Who gets to decide exactly which thoughts are negative? Who determined that sorrow and tears were undesirable? If we cry at the beauty of a sunset, is that negative? My darling better half can cry at the drop of a hat, but does that mean we should outlaw hats as the gateway to the desolation of negative thinking? I think not.

If someone is actually sad, or worse, depressed, do you honestly think they feel better if you say, “Why don’t you think positive?” In admonishing them, you have effectively rejected their present state and by extension, them. Isn’t that likely to make them feel even worse? Doesn’t it sound a little like – ahem – negative reinforcement?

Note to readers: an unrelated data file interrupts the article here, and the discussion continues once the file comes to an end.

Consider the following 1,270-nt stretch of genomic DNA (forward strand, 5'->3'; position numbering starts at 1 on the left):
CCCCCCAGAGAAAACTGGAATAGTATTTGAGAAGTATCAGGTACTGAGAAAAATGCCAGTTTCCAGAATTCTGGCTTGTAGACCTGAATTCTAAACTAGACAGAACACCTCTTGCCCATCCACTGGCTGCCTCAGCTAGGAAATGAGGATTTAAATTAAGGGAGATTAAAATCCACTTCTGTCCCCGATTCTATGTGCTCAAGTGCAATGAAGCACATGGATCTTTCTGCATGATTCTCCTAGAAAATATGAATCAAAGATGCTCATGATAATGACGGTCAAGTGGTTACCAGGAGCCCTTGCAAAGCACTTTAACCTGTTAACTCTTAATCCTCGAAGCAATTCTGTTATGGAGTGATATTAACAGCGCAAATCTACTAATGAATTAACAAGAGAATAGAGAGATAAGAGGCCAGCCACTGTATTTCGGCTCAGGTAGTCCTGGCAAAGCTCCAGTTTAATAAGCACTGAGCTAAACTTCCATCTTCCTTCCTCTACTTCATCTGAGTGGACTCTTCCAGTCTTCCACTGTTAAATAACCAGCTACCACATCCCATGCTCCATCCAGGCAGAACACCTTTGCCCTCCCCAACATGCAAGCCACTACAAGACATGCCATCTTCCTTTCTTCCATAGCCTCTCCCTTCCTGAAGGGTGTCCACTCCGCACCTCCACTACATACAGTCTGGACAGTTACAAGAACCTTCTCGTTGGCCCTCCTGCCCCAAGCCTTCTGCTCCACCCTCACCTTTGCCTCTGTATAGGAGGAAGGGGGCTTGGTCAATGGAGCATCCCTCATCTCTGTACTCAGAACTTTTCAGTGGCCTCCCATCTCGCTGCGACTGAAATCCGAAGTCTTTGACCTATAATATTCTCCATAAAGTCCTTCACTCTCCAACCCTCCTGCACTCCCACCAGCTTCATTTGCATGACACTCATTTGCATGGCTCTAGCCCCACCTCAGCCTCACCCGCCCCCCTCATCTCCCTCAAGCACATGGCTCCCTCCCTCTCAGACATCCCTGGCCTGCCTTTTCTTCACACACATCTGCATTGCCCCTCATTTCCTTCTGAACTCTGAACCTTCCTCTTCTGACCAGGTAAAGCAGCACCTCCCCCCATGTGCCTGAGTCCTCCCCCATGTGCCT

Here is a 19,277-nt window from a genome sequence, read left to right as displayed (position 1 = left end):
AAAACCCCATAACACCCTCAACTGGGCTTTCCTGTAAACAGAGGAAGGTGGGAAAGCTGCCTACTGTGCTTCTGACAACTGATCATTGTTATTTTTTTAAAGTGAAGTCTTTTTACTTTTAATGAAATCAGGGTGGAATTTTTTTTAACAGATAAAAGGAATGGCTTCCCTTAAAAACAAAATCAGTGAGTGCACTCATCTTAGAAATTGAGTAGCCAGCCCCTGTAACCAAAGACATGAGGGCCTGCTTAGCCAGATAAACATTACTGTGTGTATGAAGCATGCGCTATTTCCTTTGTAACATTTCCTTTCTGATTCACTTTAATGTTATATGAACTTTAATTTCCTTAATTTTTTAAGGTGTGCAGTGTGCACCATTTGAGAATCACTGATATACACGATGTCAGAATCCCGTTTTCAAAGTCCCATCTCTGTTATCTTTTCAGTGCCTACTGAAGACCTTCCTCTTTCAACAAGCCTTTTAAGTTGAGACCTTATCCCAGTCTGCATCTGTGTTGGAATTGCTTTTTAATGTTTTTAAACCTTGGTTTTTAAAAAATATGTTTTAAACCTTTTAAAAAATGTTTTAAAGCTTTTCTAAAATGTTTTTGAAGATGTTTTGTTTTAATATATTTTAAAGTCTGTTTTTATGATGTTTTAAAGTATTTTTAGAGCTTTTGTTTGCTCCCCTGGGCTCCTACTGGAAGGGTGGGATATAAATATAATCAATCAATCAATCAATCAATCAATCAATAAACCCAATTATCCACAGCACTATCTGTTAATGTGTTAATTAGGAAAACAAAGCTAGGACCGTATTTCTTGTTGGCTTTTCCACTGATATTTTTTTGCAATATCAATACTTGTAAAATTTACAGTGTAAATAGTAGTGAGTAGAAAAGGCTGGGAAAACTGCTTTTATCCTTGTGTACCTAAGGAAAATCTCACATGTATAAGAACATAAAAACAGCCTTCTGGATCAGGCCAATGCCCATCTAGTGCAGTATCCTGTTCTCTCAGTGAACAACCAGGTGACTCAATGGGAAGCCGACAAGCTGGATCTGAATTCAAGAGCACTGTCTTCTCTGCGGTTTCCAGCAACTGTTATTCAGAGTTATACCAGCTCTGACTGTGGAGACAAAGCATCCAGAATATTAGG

I remember in a protracted period of clinical depression I actually refrained from plastering a pleasant smile on my face one day. I privately congratulated myself for allowing myself to be real. One of my work colleagues barged into my office, looked at my face and said with annoyance, “Why do you look so miserable?” The rebuke collapsed any sense of self-mastery I had, and left me feeling actually miserable, whereas before, I just felt sad.

It’s reached the point that I shudder when someone uses the word positive. Why have so many otherwise sensible people spoiled a perfectly nice word to mean something we have to flail ourselves with if we fall short of societal expectations? Why can’t it be something like our dear negative electron that just is?